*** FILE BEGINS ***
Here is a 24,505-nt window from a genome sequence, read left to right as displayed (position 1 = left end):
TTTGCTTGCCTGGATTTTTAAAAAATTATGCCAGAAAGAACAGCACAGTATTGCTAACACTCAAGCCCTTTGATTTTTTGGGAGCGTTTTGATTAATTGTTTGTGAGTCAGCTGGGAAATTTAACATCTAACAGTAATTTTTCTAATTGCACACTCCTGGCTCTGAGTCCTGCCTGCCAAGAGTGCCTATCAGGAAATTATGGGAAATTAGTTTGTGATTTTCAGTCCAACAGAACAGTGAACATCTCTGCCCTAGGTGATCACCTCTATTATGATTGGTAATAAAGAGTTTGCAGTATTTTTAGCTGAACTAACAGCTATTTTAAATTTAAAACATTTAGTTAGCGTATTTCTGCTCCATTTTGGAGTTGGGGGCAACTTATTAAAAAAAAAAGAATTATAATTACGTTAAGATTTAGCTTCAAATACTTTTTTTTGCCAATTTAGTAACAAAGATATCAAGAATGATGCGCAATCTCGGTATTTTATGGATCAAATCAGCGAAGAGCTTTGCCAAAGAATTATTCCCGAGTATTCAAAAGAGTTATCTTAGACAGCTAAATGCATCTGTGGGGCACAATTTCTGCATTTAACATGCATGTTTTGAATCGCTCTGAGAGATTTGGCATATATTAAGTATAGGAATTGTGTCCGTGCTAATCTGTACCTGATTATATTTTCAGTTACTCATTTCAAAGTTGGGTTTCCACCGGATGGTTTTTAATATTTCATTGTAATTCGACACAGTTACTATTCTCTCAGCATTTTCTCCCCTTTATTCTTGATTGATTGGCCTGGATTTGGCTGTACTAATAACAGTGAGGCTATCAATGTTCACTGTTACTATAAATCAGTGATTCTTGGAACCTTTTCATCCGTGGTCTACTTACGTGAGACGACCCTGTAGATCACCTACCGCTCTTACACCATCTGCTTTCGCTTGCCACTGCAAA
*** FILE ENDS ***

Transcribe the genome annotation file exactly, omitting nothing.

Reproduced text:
Here is a 24,505-nt window from a genome sequence, read left to right as displayed (position 1 = left end):
TTTGCTTGCCTGGATTTTTAAAAAATTATGCCAGAAAGAACAGCACAGTATTGCTAACACTCAAGCCCTTTGATTTTTTGGGAGCGTTTTGATTAATTGTTTGTGAGTCAGCTGGGAAATTTAACATCTAACAGTAATTTTTCTAATTGCACACTCCTGGCTCTGAGTCCTGCCTGCCAAGAGTGCCTATCAGGAAATTATGGGAAATTAGTTTGTGATTTTCAGTCCAACAGAACAGTGAACATCTCTGCCCTAGGTGATCACCTCTATTATGATTGGTAATAAAGAGTTTGCAGTATTTTTAGCTGAACTAACAGCTATTTTAAATTTAAAACATTTAGTTAGCGTATTTCTGCTCCATTTTGGAGTTGGGGGCAACTTATTAAAAAAAAAAGAATTATAATTACGTTAAGATTTAGCTTCAAATACTTTTTTTTGCCAATTTAGTAACAAAGATATCAAGAATGATGCGCAATCTCGGTATTTTATGGATCAAATCAGCGAAGAGCTTTGCCAAAGAATTATTCCCGAGTATTCAAAAGAGTTATCTTAGACAGCTAAATGCATCTGTGGGGCACAATTTCTGCATTTAACATGCATGTTTTGAATCGCTCTGAGAGATTTGGCATATATTAAGTATAGGAATTGTGTCCGTGCTAATCTGTACCTGATTATATTTTCAGTTACTCATTTCAAAGTTGGGTTTCCACCGGATGGTTTTTAATATTTCATTGTAATTCGACACAGTTACTATTCTCTCAGCATTTTCTCCCCTTTATTCTTGATTGATTGGCCTGGATTTGGCTGTACTAATAACAGTGAGGCTATCAATGTTCACTGTTACTATAAATCAGTGATTCTTGGAACCTTTTCATCCGTGGTCTACTTACGTGAGACGACCCTGTAGATCACCTACCGCTCTTACACCATCTGCTTTCGCTTGCCACTGCAAA